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Posts Tagged ‘gender nonconformity’

Alaska Federal Court Says Employer’s Denial of Insurance Coverage for Sex-Reassignment Surgery Violates Federal Law

Posted on: March 10th, 2020 by Art Leonard No Comments

A federal district court in Anchorage, Alaska, has ruled that a public employer’s health benefits plan violates Title VII of the Civil Rights Act of 1964 because it categorically denies to employees, whether male or female, coverage for the surgical procedures used to effect gender transition.  According to the March 6 opinion by Senior U.S. District Judge H. Russel Holland, the employer’s exclusion of this coverage is “discriminatory on its face and is direct evidence of sex discrimination.”  The ruling does not require all employers to provide coverage for gender reassignment surgery, but it requires that they not discriminate because of an employee’s sex in deciding which procedures are covered.

Judge Holland’s decision has potentially wide application because Title VII applies to all employers with 15 or more employees, including both businesses and government employers at the federal, state and local levels.  Although a trial court ruling is not a precedent binding on other courts, Judge Holland’s explanation for his ruling may provide a persuasive precedent both for courts confronting similar claims and for employers deciding how to respond to employees seeking such coverage under their employee benefit plans.

Lambda Legal filed suit on behalf of Jennifer Fletcher, who works as a legislative librarian for the State of Alaska.  Fletcher is enrolled in AlaskaCare, a self-funded employee health care plan that is administered by Aetna Life Insurance Company.  The Plan “provides benefits for medical services and procedures that are medically necessary and not otherwise excluded from the Plan,” according to the State’s written responses to discovery questions posed by Fletcher’s attorney from Lambda Legal, Tara L. Borelli.

During discovery in this case, the State conceded that for “some” transgender individuals, surgical procedures for gender transition may be “medically necessary,” but the plan formally excludes performance of the procedures in question for that purpose.  The procedures in question are covered for employees if they are necessary to address a medical issue other than gender transition.  None of the procedures at issue in this case are used solely in connection with gender transition.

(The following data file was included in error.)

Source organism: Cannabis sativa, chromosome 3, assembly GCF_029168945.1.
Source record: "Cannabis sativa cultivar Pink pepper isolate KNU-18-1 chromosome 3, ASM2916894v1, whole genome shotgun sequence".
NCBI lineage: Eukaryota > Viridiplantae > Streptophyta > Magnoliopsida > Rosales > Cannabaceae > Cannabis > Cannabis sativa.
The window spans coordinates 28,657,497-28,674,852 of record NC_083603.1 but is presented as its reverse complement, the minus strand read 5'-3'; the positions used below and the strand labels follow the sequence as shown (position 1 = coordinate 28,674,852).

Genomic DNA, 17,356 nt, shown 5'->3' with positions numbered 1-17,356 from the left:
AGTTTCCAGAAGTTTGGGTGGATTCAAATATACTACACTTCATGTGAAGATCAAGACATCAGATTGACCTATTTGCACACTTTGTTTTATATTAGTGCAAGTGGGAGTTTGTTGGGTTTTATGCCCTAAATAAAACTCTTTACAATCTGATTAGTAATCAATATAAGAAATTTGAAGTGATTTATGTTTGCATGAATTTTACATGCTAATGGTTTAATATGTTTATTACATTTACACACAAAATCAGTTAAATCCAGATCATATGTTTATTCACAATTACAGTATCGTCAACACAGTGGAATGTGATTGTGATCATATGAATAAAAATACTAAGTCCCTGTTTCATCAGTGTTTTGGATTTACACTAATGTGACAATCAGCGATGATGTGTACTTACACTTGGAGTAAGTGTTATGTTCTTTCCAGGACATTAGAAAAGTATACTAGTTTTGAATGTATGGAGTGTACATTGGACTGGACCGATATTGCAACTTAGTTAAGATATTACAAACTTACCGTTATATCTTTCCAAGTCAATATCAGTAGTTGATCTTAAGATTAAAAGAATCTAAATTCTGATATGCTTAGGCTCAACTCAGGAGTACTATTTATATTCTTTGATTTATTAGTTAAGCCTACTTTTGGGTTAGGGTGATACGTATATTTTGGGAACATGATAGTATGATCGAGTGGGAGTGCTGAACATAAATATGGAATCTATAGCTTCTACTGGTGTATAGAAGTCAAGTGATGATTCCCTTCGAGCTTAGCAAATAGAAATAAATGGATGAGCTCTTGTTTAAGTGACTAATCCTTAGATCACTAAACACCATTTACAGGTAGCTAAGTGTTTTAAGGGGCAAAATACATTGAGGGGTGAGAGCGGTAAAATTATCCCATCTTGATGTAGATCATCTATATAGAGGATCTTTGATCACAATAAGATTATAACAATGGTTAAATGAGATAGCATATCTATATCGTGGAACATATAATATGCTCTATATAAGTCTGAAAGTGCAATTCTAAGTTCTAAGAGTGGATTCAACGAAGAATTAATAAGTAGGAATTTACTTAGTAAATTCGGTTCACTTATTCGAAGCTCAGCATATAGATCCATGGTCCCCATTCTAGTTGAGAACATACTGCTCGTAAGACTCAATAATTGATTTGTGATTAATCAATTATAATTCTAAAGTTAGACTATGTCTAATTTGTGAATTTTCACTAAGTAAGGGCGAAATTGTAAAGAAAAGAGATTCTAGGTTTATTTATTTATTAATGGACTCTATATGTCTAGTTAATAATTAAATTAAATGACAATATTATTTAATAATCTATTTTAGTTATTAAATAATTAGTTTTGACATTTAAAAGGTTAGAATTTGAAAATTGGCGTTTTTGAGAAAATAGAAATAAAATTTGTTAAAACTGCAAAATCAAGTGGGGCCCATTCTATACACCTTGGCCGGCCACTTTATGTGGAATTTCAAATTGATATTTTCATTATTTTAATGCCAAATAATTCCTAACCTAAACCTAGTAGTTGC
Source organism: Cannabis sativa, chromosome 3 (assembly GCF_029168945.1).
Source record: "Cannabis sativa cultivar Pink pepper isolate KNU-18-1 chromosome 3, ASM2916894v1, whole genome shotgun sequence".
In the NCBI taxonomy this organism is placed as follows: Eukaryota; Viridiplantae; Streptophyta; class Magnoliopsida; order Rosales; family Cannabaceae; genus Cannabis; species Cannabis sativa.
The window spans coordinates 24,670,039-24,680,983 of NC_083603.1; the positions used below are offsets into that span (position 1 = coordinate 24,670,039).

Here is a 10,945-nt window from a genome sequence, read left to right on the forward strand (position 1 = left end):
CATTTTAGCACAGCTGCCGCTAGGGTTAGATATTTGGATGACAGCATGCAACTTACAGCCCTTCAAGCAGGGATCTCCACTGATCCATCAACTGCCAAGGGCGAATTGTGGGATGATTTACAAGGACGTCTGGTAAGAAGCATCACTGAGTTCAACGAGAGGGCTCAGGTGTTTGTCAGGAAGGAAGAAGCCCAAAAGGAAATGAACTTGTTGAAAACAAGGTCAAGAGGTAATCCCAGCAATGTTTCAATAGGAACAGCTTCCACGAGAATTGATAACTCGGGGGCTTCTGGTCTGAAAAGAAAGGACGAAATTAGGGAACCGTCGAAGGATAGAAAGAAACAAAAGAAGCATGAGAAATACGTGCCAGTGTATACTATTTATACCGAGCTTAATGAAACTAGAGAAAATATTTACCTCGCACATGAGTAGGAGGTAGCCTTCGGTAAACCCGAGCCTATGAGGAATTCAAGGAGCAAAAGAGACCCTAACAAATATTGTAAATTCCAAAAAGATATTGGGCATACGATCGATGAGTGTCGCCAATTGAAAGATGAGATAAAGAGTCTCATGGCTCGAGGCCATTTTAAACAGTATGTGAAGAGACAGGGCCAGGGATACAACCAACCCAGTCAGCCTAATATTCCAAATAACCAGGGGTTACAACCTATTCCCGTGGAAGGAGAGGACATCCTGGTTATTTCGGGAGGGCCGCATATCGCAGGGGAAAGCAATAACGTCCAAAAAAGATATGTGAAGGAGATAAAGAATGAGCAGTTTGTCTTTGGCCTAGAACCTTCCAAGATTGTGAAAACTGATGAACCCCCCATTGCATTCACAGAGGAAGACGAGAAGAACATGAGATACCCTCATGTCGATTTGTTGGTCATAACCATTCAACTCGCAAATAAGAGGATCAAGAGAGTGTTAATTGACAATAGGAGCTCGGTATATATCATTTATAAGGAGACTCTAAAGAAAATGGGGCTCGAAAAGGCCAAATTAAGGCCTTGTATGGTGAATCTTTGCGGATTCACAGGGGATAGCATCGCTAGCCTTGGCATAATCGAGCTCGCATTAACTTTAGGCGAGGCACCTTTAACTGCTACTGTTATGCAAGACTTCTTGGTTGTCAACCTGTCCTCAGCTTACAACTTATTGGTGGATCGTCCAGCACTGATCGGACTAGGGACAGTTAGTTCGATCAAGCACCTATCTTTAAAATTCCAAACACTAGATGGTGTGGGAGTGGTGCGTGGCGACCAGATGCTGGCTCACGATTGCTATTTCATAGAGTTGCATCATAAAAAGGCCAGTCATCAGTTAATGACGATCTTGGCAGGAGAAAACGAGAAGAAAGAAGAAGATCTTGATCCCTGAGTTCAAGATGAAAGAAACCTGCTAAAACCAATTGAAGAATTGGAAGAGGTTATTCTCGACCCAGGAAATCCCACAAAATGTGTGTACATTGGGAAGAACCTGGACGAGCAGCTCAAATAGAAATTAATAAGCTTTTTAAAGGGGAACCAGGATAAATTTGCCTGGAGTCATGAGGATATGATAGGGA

Fletcher was diagnosed with gender dysphoria in 2014 and began the process of social, legal, and medical transition under professional care, starting hormone therapy that year.  By 2016, she and her health care provider agreed that gender transition-related surgery was necessary for her transition.  In her complaint, Fletcher claimed that such treatment was “essential” for her “well-being.”

In November 2016, Fletcher contacted Aetna to discuss coverage for her surgical treatment, but was told that the Plan did not cover it, and would not in 2017.  Although the Plan has since been modified to allow coverage for some aspects of gender transition, hormones and counseling, the express exclusion of surgery continues.

Fletcher’s request for coverage spurred the State to study the cost of eliminating this exclusion, for which it engaged a consultant, who advised that the annual increase in claims on the Plan would be $60,000.  Although there was internal discussion about this within the State government, no further action was taken to change the Plan to cover surgical transition procedures.

Because AlaskaCare would not cover her surgery, Fletcher obtained her surgery in Thailand, where the procedure is less expensive than if it were performed without insurance coverage in the Unites States.  She filed a discrimination charge with the Equal Employment Opportunity Commission (EEOC), alleging that the Plan’s exclusion violates Title VII’s ban on discrimination in “terms and conditions of employment” because of an individual’s sex.  The State’s simplistic response was that because the Plan excludes coverage for any surgical procedure for purposes of gender transition, whether the employee involved was identified as male or female at birth, there was no discrimination “because of sex.”  The EEOC rejected this argument, and issued a finding that the State’s policy violates Title VII.  On May 17, 2019, the EEOC notified Fletcher that its attempt to “conciliate in this matter” with the State was unsuccessful, authorizing her to file a lawsuit.

Fletcher’s complaint alleged that the State discriminated against her because of her “sex” which, she alleged, includes “discrimination on the basis of gender nonconformity, gender identity, transgender status, and gender transition.”  This list covered all the bases of different theories that federal courts have used at various times to evaluate Title VII claims by transgender plaintiffs.  After discovery, Fletcher moved for summary judgment on the question whether the Plan exclusion violates Title VII, while the State moved for summary judgment to dismiss the entire lawsuit on the merits.

As it turned out, the list of alternative coverage theories in Fletcher’s complaint was unnecessary, because Judge Holland concluded that the exclusion was, on its face, discrimination “because of sex.”He based this conclusion on the State’s concession that all the surgical procedures involved in Fletcher’s transition would be covered if they were performed for reasons other than gender transition.